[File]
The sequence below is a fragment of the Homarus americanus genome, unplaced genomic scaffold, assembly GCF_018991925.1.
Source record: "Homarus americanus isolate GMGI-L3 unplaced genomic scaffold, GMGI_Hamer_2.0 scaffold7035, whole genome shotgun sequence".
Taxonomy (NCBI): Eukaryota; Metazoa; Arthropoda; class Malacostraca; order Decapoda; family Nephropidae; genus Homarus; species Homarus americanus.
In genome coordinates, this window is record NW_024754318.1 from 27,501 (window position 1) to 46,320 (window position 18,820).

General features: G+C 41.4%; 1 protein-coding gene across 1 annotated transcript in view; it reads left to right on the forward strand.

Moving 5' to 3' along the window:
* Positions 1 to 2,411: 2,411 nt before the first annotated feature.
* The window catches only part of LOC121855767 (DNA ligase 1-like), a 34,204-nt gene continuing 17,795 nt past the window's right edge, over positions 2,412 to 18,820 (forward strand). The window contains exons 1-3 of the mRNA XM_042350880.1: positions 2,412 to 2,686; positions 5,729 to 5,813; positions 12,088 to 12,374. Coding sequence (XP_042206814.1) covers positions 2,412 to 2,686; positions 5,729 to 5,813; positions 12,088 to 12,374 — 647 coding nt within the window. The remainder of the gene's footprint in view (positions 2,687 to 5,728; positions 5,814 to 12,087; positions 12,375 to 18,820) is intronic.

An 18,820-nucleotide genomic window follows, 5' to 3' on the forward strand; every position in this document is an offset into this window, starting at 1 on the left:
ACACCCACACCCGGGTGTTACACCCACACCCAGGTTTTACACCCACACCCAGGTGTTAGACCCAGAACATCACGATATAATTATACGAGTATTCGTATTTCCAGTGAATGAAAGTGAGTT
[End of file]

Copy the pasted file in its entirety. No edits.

The sequence below is a fragment of the Homarus americanus genome, unplaced genomic scaffold, assembly GCF_018991925.1.
Source record: "Homarus americanus isolate GMGI-L3 unplaced genomic scaffold, GMGI_Hamer_2.0 scaffold7035, whole genome shotgun sequence".
Taxonomy (NCBI): Eukaryota; Metazoa; Arthropoda; class Malacostraca; order Decapoda; family Nephropidae; genus Homarus; species Homarus americanus.
In genome coordinates, this window is record NW_024754318.1 from 27,501 (window position 1) to 46,320 (window position 18,820).

General features: G+C 41.4%; 1 protein-coding gene across 1 annotated transcript in view; it reads left to right on the forward strand.

Moving 5' to 3' along the window:
* Positions 1 to 2,411: 2,411 nt before the first annotated feature.
* The window catches only part of LOC121855767 (DNA ligase 1-like), a 34,204-nt gene continuing 17,795 nt past the window's right edge, over positions 2,412 to 18,820 (forward strand). The window contains exons 1-3 of the mRNA XM_042350880.1: positions 2,412 to 2,686; positions 5,729 to 5,813; positions 12,088 to 12,374. Coding sequence (XP_042206814.1) covers positions 2,412 to 2,686; positions 5,729 to 5,813; positions 12,088 to 12,374 — 647 coding nt within the window. The remainder of the gene's footprint in view (positions 2,687 to 5,728; positions 5,814 to 12,087; positions 12,375 to 18,820) is intronic.

An 18,820-nucleotide genomic window follows, 5' to 3' on the forward strand; every position in this document is an offset into this window, starting at 1 on the left:
ACACCCACACCCGGGTGTTACACCCACACCCAGGTTTTACACCCACACCCAGGTGTTAGACCCAGAACATCACGATATAATTATACGAGTATTCGTATTTCCAGTGAATGAAAGTGAGTT